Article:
Sow seeds outdoors in July in rows 10 inches apart and thin seedlings to four inches apart. Succession sowing of seeds can give you an extended harvest through fall and winter. The crop should mature in 10-12 weeks and hardier varieties can be left in the garden into winter in most climates.

Protecting roots with horticultural fleece or a covering of straw can protect roots from severe frosts when overwintering vegetables. Or the roots can be lifted and stored indoors in boxes.

Rutabaga is a similar crop to turnips that can also be sown early in July to be harvested and stored in winter.

7. Swiss chard

Bright harvested swiss chard leaves

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Swiss chard is an easy vegetable to grow and a hugely productive crop that can even be harvested through the colder months. When planning a seed sowing schedule for the year, two sowings a year of Swiss chard can give you year-round harvests.

Winter harvests can come courtesy of a sowing in July, which can be done outdoors or indoors - depending on your preference. Planting Swiss chard seeds indoors does give you more control and plants should be ready to go outdoors 4-6 weeks after sowing.

Harvest Swiss chard by taking individual leaves as and when required. Taking the larger outer leaves means the plants continue producing new ones - and never take too many leaves at a time.

Chard is a hardy plant that will continue to produce leaves in milder climates through winter. If you sowed chard in spring, those plants can be past their best in winter but summer-sown ones can take their place and give you leaves to pick.

Covering plants with cloches can protect plants from the elements and stop leaves from going tatty.


Can I sow carrots in July?

You can still plant carrots in July, but the window to sow is quickly closing and this will be the last opportunity. If you plan to grow carrots from a July sowing, pick faster-maturing varieties to ensure sufficient time to get a good crop. Varieties ideal for sowing this month include ‘Nantes’, ‘Amsterdam Forcing’, and round carrot types such as ‘Paris Market Round’.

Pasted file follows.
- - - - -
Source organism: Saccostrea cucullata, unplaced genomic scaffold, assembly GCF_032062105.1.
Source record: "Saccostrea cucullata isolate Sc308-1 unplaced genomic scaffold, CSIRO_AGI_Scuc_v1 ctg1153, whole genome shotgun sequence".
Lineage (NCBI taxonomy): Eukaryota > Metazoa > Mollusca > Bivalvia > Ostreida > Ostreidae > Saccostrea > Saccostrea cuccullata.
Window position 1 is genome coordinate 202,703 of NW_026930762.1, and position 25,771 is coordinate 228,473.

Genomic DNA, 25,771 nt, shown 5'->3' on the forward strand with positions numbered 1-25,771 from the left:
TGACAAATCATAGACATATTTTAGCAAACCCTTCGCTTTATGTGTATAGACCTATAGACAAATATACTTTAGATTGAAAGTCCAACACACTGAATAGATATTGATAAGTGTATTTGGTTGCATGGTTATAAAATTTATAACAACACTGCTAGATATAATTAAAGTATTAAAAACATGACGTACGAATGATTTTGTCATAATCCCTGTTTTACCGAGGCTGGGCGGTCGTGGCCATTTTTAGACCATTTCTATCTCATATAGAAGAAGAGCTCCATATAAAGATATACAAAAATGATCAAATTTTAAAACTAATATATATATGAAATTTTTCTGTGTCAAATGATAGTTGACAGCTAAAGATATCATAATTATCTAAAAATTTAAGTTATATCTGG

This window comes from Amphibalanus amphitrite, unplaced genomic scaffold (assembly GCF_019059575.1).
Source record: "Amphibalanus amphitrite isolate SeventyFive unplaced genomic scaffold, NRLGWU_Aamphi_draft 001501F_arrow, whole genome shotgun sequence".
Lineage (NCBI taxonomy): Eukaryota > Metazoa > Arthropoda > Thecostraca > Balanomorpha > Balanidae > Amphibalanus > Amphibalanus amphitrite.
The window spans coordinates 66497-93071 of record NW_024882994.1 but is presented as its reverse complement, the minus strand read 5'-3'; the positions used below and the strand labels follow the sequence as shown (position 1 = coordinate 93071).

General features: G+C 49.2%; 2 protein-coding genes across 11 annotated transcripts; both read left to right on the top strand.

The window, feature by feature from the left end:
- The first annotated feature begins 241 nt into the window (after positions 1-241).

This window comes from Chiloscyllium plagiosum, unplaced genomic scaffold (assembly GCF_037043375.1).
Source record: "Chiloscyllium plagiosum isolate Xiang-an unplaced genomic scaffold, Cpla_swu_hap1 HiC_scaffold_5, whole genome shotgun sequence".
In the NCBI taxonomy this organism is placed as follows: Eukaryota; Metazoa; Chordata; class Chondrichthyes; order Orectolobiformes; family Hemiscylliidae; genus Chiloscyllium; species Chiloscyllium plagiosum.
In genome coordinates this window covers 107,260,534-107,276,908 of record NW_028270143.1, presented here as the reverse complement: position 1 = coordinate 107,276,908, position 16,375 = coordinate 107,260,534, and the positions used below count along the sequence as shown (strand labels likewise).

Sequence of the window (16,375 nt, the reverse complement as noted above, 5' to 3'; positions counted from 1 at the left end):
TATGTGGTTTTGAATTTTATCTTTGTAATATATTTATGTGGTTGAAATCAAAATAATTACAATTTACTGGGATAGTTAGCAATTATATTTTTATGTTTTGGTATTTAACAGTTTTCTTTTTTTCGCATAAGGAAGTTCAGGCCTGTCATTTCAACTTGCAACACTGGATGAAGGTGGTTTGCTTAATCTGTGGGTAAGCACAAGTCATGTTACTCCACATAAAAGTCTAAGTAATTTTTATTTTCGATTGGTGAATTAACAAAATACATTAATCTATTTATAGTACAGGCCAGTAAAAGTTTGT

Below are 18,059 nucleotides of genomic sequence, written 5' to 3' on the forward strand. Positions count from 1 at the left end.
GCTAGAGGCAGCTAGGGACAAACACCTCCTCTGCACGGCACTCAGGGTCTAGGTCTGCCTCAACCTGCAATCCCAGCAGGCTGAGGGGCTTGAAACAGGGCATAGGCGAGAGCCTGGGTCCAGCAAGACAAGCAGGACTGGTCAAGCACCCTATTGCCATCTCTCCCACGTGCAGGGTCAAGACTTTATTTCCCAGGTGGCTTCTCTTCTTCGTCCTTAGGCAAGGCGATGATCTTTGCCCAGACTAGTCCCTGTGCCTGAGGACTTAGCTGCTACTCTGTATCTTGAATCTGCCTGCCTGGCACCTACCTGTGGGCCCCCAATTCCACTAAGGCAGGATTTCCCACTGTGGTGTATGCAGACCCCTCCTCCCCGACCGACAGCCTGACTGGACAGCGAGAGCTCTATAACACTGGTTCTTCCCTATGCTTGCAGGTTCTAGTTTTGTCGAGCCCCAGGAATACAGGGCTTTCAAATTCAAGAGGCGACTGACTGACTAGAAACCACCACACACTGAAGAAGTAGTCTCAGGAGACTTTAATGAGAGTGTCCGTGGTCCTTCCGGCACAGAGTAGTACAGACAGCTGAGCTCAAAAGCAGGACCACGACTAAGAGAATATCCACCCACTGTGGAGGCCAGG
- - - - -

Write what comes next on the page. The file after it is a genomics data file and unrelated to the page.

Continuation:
Can I still sow peas in July?

You can still get a harvest of peas by sowing in the first half of July. Growing pea varieties that develop quickly means a crop in early fall. Sow seeds directly into the ground, between one and two inches deep, and give plants a vegetable garden trellis to climb. Thin out weaker seedlings as they develop to around four inches apart.

Can I still sow parsnips in July?

Parsnips have a long growing season to develop good-sized roots to harvest. To grow parsnips, sow them in early to mid-spring to give them at least four months to go from sowing to harvesting.

Sowing and planting vegetables in summer means great harvests later in the year, it is very beneficial to sow throughout the year to give you an extended season of homegrown crops. Taking advantage of tasty hardy vegetables that can overwinter in the vegetable garden rewards you with harvests during the leaner periods - and there are some great crops to choose from.

Drew Swainston
Content Editor

Drew’s passion for gardening started with growing vegetables and salad in raised beds in a small urban terrace garden. He has gone on to work as a professional gardener in historic gardens across the UK and also specialise as a kitchen gardener growing vegetables, fruit, herbs, and cut flowers. That passion for growing extends to being an allotmenteer, garden blogger, and producing how-to gardening guides for websites. Drew was shortlisted in the New Talent of the Year award at the 2023 Garden Media Guild Awards.